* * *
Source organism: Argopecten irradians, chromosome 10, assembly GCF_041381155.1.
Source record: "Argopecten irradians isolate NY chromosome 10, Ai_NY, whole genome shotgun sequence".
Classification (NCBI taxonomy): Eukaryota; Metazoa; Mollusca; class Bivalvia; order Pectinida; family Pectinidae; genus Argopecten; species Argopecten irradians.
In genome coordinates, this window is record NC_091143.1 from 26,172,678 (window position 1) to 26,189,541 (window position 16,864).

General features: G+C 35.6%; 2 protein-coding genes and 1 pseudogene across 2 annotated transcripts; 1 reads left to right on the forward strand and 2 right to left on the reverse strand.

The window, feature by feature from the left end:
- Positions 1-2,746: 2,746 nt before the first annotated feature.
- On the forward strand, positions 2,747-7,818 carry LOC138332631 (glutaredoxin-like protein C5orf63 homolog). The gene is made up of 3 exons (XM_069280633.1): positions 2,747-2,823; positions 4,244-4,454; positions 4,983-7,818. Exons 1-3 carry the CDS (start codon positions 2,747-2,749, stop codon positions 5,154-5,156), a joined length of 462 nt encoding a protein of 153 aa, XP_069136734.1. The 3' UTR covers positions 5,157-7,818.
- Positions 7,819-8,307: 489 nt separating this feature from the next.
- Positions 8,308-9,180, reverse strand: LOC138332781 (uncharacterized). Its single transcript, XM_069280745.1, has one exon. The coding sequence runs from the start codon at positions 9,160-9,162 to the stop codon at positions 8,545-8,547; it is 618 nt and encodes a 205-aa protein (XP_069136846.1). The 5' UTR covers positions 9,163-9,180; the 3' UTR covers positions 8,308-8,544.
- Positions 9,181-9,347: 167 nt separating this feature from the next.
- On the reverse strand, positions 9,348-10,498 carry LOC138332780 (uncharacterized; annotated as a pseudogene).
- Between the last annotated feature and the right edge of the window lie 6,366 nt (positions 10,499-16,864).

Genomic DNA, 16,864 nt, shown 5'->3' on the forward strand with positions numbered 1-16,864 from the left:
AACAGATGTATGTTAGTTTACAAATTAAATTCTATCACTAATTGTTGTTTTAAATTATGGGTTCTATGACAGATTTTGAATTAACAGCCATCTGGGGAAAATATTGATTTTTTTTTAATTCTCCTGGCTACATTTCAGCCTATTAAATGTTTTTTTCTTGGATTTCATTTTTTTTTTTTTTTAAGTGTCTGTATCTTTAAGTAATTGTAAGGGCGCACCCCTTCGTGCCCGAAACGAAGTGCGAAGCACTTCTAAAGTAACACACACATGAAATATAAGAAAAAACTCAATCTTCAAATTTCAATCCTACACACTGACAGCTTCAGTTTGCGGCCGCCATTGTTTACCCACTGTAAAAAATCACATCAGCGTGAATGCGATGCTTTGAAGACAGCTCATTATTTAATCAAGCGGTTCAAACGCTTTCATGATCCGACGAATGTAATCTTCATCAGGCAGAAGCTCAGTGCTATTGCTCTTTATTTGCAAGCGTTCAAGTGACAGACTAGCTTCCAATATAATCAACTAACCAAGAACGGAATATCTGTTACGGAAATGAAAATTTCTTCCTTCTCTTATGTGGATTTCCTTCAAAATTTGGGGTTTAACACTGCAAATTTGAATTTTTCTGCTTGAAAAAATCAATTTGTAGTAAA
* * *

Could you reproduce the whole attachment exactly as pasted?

Source organism: Argopecten irradians, chromosome 10, assembly GCF_041381155.1.
Source record: "Argopecten irradians isolate NY chromosome 10, Ai_NY, whole genome shotgun sequence".
Classification (NCBI taxonomy): Eukaryota; Metazoa; Mollusca; class Bivalvia; order Pectinida; family Pectinidae; genus Argopecten; species Argopecten irradians.
In genome coordinates, this window is record NC_091143.1 from 26,172,678 (window position 1) to 26,189,541 (window position 16,864).

General features: G+C 35.6%; 2 protein-coding genes and 1 pseudogene across 2 annotated transcripts; 1 reads left to right on the forward strand and 2 right to left on the reverse strand.

The window, feature by feature from the left end:
- Positions 1-2,746: 2,746 nt before the first annotated feature.
- On the forward strand, positions 2,747-7,818 carry LOC138332631 (glutaredoxin-like protein C5orf63 homolog). The gene is made up of 3 exons (XM_069280633.1): positions 2,747-2,823; positions 4,244-4,454; positions 4,983-7,818. Exons 1-3 carry the CDS (start codon positions 2,747-2,749, stop codon positions 5,154-5,156), a joined length of 462 nt encoding a protein of 153 aa, XP_069136734.1. The 3' UTR covers positions 5,157-7,818.
- Positions 7,819-8,307: 489 nt separating this feature from the next.
- Positions 8,308-9,180, reverse strand: LOC138332781 (uncharacterized). Its single transcript, XM_069280745.1, has one exon. The coding sequence runs from the start codon at positions 9,160-9,162 to the stop codon at positions 8,545-8,547; it is 618 nt and encodes a 205-aa protein (XP_069136846.1). The 5' UTR covers positions 9,163-9,180; the 3' UTR covers positions 8,308-8,544.
- Positions 9,181-9,347: 167 nt separating this feature from the next.
- On the reverse strand, positions 9,348-10,498 carry LOC138332780 (uncharacterized; annotated as a pseudogene).
- Between the last annotated feature and the right edge of the window lie 6,366 nt (positions 10,499-16,864).

Genomic DNA, 16,864 nt, shown 5'->3' on the forward strand with positions numbered 1-16,864 from the left:
AACAGATGTATGTTAGTTTACAAATTAAATTCTATCACTAATTGTTGTTTTAAATTATGGGTTCTATGACAGATTTTGAATTAACAGCCATCTGGGGAAAATATTGATTTTTTTTTAATTCTCCTGGCTACATTTCAGCCTATTAAATGTTTTTTTCTTGGATTTCATTTTTTTTTTTTTTTAAGTGTCTGTATCTTTAAGTAATTGTAAGGGCGCACCCCTTCGTGCCCGAAACGAAGTGCGAAGCACTTCTAAAGTAACACACACATGAAATATAAGAAAAAACTCAATCTTCAAATTTCAATCCTACACACTGACAGCTTCAGTTTGCGGCCGCCATTGTTTACCCACTGTAAAAAATCACATCAGCGTGAATGCGATGCTTTGAAGACAGCTCATTATTTAATCAAGCGGTTCAAACGCTTTCATGATCCGACGAATGTAATCTTCATCAGGCAGAAGCTCAGTGCTATTGCTCTTTATTTGCAAGCGTTCAAGTGACAGACTAGCTTCCAATATAATCAACTAACCAAGAACGGAATATCTGTTACGGAAATGAAAATTTCTTCCTTCTCTTATGTGGATTTCCTTCAAAATTTGGGGTTTAACACTGCAAATTTGAATTTTTCTGCTTGAAAAAATCAATTTGTAGTAAA